Tanning Bed Use by Young Women May Up Endometriosis Risk
Number of sunburns during adolescence, percentage of time using sunscreen in adulthood positively linked to endometriosis
WEDNESDAY, Dec. 2, 2020 (HealthDay News) -- Tanning bed use in early adulthood is associated with an increased risk for endometriosis, according to a study published online Dec. 2 in Human Reproduction.
Leslie V. Farland, Sc.D., from the University of Arizona in Tucson, and colleagues examined the potential associations between ultraviolet radiation and endometriosis risk in a prospective cohort of 116,429 female U.S. nurses from the Nurses' Health Study II. Self-reported measures of recreational sun exposure and geocoded residential ultraviolet exposure in childhood and adulthood were examined in relation to laparoscopically confirmed endometriosis.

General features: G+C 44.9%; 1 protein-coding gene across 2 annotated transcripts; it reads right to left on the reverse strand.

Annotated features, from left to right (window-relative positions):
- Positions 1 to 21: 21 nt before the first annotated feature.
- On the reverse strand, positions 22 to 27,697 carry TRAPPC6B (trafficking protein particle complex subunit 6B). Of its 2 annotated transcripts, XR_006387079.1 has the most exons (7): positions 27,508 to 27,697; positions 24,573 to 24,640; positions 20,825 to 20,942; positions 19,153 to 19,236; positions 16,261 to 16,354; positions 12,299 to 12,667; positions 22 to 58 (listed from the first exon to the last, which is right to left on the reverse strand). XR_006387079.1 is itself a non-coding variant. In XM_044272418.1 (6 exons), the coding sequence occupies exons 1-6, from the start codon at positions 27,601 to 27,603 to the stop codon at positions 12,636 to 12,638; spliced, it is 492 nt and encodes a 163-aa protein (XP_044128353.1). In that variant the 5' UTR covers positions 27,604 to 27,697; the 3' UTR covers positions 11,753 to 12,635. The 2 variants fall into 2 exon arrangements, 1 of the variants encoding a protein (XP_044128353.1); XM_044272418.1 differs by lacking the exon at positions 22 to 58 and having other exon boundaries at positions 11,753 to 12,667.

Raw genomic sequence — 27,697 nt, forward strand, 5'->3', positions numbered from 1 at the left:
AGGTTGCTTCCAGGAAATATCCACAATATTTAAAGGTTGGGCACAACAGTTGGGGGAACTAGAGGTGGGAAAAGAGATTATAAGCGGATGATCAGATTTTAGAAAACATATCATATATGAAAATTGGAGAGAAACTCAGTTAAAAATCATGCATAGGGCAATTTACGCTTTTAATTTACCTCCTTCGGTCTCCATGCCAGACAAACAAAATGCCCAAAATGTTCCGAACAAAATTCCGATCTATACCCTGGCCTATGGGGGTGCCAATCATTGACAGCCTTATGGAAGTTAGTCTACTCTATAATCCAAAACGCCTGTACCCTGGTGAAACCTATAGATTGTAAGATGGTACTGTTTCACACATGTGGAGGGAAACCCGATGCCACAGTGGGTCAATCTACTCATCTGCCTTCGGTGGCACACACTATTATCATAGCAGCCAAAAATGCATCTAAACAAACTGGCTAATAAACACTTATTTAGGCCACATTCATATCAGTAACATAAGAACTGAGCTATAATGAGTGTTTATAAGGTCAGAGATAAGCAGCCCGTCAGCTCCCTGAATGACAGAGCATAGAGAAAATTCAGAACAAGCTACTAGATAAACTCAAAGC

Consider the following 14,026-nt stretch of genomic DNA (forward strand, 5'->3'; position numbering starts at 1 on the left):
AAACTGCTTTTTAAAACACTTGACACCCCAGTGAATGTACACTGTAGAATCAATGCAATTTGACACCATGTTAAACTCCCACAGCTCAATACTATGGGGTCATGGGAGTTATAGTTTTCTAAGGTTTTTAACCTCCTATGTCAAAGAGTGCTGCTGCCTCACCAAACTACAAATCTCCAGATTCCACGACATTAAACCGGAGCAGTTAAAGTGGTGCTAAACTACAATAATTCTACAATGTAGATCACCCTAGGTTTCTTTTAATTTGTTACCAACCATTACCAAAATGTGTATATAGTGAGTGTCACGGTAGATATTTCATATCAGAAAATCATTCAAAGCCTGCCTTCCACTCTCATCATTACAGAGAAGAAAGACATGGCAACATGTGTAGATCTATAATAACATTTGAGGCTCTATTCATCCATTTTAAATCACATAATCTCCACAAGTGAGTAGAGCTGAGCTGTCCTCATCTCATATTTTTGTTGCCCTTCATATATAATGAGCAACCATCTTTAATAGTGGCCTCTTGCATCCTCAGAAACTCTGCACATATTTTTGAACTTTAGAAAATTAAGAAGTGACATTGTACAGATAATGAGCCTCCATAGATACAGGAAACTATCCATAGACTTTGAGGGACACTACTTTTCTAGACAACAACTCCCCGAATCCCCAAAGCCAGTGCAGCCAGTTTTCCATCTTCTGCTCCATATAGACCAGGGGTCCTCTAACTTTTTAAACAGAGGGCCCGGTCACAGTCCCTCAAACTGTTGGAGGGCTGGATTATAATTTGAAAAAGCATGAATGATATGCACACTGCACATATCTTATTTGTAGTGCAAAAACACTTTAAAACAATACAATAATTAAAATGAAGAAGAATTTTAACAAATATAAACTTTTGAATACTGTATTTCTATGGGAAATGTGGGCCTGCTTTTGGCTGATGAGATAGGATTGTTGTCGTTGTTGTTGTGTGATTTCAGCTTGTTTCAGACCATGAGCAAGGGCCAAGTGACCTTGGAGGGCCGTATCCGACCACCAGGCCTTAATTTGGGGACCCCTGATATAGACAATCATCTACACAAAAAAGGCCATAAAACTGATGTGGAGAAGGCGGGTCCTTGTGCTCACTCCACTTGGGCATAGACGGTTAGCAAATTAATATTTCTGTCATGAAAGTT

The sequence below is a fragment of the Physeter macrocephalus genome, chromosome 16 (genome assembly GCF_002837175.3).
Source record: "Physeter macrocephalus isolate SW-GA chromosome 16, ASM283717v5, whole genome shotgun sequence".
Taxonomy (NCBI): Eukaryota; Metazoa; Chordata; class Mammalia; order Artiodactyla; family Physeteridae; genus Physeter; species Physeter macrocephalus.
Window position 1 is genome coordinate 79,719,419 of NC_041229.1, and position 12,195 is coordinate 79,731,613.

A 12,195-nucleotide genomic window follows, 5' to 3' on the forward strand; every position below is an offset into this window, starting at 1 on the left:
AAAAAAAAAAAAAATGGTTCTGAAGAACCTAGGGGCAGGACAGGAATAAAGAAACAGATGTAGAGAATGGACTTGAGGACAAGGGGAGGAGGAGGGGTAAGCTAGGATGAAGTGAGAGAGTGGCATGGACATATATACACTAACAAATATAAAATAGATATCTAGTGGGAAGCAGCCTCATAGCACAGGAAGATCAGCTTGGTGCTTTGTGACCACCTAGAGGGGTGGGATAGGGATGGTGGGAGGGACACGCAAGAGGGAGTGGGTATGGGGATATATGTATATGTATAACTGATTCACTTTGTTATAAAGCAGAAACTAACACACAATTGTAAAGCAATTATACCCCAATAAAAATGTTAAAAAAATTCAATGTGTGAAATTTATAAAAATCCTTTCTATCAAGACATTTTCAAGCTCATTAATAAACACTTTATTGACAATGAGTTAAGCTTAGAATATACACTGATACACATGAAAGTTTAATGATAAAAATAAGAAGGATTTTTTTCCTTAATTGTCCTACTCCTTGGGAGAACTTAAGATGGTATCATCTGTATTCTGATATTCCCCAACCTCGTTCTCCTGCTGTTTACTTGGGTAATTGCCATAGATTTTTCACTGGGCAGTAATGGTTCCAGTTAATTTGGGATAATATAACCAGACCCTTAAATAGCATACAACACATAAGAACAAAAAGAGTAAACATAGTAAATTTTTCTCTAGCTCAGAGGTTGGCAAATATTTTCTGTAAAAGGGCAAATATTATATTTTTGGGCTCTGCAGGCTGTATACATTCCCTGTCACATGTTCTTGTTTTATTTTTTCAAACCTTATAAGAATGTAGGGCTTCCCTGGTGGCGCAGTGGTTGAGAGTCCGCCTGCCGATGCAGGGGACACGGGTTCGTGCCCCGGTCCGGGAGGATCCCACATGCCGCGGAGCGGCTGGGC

The researchers identified 4,791 incident cases of laparoscopically confirmed endometriosis among 1,252,248 person-years. Positive associations with the risk for endometriosis were seen for tanning bed use during high school/college (at least six times per year versus never use: hazard ratio, 1.19) and at ages 25 to 35 years (hazard ratio, 1.24), and for the number of sunburns during adolescence and percentage of time using sunscreen in adulthood. Associations with a decreased risk for endometriosis were seen for residential ultraviolet level at birth, at age 15 years, and at age 30 years (highest versus lowest quintile: hazard ratios, 0.81, 0.79, and 0.90, respectively).
"This study reinforces the advice to avoid using tanning beds and suggests that there may be an additional benefit of reducing the risk of endometriosis," Farland said in a statement.